I am an extreme sleepwalker and the things I’ve done in the middle of the night frighten me

While many of us climb into bed looking forward to a good night’s sleep, Sarah Taylor dreads it. For the 32-year-old has no idea what might happen in the night: she could prepare a meal and eat it; build a pillow fort like a child; or go walking outside barefoot — all without knowing.

Sarah, from Berkshire, suffers from extreme sleepwalking. During her night episodes she has woken her husband James and argued with him, opened locked doors and even ended up out on the street.

‘Although it’s a quiet road in a quaint village, it is used by truckers looking for a break off the motorway so lorries often pass by — it’s dangerous,’ she says.

It began when Sarah was at university when she and her three housemates would often wake to find doors ajar, cupboards wide open and food everywhere.

‘We even discussed whether we had a ghost as this always happened at night,’ she recalls.

Sarah Taylor, 32, suffers from extreme sleepwalking and dreads going to sleep at night as she has no idea what might happen

Then one night Sarah woke to find herself at the kitchen counter, a loaf in one hand and the other in the cupboard reaching for something to spread on the bread.

‘It was then I knew it wasn’t ghosts,’ she says. ‘It was me — sleepwalking.’

She’s since often experienced unexplained cuts and bruises — or found her shoes in a completely different place from where she’d left them (because she’d been outside in her sleep).

‘I’d never know how far I’d been — it was really frightening,’ she says.

One night she took the pillows from under James’ head while he slept and built a pillow fort on the floor — eyes wide open but fast asleep.

She recalls: ‘Another time a tray of 12 doughnuts I’d just bought were gone by morning. I found the empty tray and crumbs in the sink.

‘James told me that one night I stood there boasting about how I’d been to a party with Batman.

‘It sounds funny, but it’s also creepy for James seeing me standing over him, eyes open, more often than not, not speaking — as if my body is mobile but there is no one home in my head.’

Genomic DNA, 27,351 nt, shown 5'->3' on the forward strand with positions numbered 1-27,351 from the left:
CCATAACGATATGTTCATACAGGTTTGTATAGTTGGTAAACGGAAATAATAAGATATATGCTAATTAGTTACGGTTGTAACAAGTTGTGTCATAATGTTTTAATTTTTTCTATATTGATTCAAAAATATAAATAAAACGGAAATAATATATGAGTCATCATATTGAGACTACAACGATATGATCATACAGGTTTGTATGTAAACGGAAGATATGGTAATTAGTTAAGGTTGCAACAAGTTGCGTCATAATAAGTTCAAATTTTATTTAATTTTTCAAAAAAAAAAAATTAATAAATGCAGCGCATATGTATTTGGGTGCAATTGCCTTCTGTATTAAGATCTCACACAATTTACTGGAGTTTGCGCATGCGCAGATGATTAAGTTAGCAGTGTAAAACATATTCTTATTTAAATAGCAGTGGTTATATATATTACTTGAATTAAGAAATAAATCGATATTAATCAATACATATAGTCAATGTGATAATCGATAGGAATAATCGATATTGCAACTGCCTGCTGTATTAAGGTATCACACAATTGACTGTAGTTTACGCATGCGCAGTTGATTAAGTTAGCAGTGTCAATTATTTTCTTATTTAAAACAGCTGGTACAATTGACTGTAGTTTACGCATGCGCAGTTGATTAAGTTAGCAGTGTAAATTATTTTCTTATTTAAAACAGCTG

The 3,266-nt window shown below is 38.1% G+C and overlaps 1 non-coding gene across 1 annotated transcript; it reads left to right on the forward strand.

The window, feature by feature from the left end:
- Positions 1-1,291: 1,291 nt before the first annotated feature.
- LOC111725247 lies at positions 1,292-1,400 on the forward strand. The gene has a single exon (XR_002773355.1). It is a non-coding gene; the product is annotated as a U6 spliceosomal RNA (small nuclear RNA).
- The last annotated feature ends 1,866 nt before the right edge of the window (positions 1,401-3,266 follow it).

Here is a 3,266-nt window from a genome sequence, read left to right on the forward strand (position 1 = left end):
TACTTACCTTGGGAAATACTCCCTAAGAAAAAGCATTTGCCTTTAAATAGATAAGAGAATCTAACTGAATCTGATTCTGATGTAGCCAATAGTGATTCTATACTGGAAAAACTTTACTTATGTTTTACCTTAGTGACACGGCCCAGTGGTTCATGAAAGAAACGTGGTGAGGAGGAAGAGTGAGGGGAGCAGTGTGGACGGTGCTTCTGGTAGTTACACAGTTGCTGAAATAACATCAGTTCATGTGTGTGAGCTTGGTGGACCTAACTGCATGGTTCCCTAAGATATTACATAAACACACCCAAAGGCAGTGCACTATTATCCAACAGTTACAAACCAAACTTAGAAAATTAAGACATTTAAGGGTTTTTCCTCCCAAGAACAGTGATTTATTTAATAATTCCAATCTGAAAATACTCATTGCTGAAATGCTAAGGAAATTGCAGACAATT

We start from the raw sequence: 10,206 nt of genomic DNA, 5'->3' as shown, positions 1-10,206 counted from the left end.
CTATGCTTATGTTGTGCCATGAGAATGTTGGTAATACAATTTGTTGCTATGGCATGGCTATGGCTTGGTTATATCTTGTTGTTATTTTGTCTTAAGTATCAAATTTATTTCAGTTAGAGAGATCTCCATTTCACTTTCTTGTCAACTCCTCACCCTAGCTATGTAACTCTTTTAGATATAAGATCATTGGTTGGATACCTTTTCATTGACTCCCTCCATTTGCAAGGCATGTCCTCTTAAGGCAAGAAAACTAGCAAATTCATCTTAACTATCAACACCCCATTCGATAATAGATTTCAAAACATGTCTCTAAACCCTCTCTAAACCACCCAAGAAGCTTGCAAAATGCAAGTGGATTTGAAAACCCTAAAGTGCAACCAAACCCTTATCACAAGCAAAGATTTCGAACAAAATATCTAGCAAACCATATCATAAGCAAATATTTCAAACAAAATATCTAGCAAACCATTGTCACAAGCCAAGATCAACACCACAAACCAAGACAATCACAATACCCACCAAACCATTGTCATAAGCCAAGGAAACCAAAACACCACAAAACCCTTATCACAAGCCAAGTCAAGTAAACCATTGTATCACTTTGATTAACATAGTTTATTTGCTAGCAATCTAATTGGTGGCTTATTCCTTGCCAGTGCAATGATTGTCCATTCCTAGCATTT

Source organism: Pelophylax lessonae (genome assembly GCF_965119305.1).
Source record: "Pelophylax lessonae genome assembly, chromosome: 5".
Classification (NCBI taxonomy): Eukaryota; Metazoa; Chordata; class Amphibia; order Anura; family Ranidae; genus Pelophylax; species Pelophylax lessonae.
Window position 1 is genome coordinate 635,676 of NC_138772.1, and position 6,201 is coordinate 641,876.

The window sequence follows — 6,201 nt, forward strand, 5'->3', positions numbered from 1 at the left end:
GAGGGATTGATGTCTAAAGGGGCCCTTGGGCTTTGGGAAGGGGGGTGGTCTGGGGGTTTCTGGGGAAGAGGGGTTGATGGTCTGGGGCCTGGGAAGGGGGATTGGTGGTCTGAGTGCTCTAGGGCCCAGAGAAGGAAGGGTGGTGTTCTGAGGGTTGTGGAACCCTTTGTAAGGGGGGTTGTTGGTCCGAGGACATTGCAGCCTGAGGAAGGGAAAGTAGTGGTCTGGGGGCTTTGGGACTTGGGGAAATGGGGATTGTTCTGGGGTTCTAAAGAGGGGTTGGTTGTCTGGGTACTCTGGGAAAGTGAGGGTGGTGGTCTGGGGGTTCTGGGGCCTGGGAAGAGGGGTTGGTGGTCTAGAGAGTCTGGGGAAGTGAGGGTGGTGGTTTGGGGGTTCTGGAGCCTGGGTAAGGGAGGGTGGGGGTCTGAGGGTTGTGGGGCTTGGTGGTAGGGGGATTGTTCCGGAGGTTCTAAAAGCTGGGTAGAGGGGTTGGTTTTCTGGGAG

Stress seemed to make it worse, especially during the build-up to her wedding day in 2014.

‘I was waking up achy and sore like I’d done a huge workout at the gym. It was due to the sleep walking and stress seemed to exacerbate it,’ she says.

‘James put locks on the doors and a bolt on our bedroom but I’d find a way even in sleep to open it.’

Yet, when she sought help from her GP, she was told nothing could be done.

As Professor Guy Leschziner, a consultant neurologist at Guy’s and St Thomas’ Hospital in London, explains: ‘Sleepwalking is one of a range of conditions that are termed non-REM parasomnias — these are abnormal behaviours arising from the deepest stages of sleep.

Professor Leschziner, author of The Nocturnal Brain — Nightmares, Neuroscience And The Secret World Of Sleep, adds: ‘What we think is happening is that during these very deep stages of sleep, there is a partial awakening. But it’s not the whole brain; some parts of it remain in very deep sleep, whereas others exhibit waking activity.’

It seems that the areas of the brain that remain asleep are usually those responsible for memory, rational decision-making and planning — which may explain why people do things that aren’t entirely appropriate.

‘But the part of the brain responsible for waking also deals with vision and movement.’

An estimated 1 to 2 per cent of adults in the UK sleepwalk, he adds — around 800,000 people.

Among children, the figure is nearer 20 per cent but most grow out of it by their teens — although 1 per cent of young adults still sleepwalk regularly, according to Dr Paul Reading, a neurologist and an expert in sleep disorders at the South Tees NHS Foundation Trust.

Professor Leschziner adds: ‘We don’t fully understand why it should persist in certain adults.

‘We know there is a strong genetic contribution, but it’s probably also related to a number of environmental factors.’

These include sleep deprivation, stress and alcohol — sleepwalking is more likely to occur during deep sleep that’s in response to sleep deprivation or certain medication; but it can also arise from poor or light sleep caused by stress or alcohol.

‘For some people, alcohol is a very clear trigger — but for others it makes very little difference,’ says Professor Leschziner.

‘We also know certain conditions — such as snoring or sleep apnoea — can act as a trigger, as can periodic limb movement disorder, which is similar to restless leg syndrome but causes night-time kicks that can precipitate these partial awakenings.’

As to why most children grow out of sleepwalking this is probably because the deepest stages of sleep — those within the first hour or so — tend to be less deep with age, even in late teens, says Dr Reading.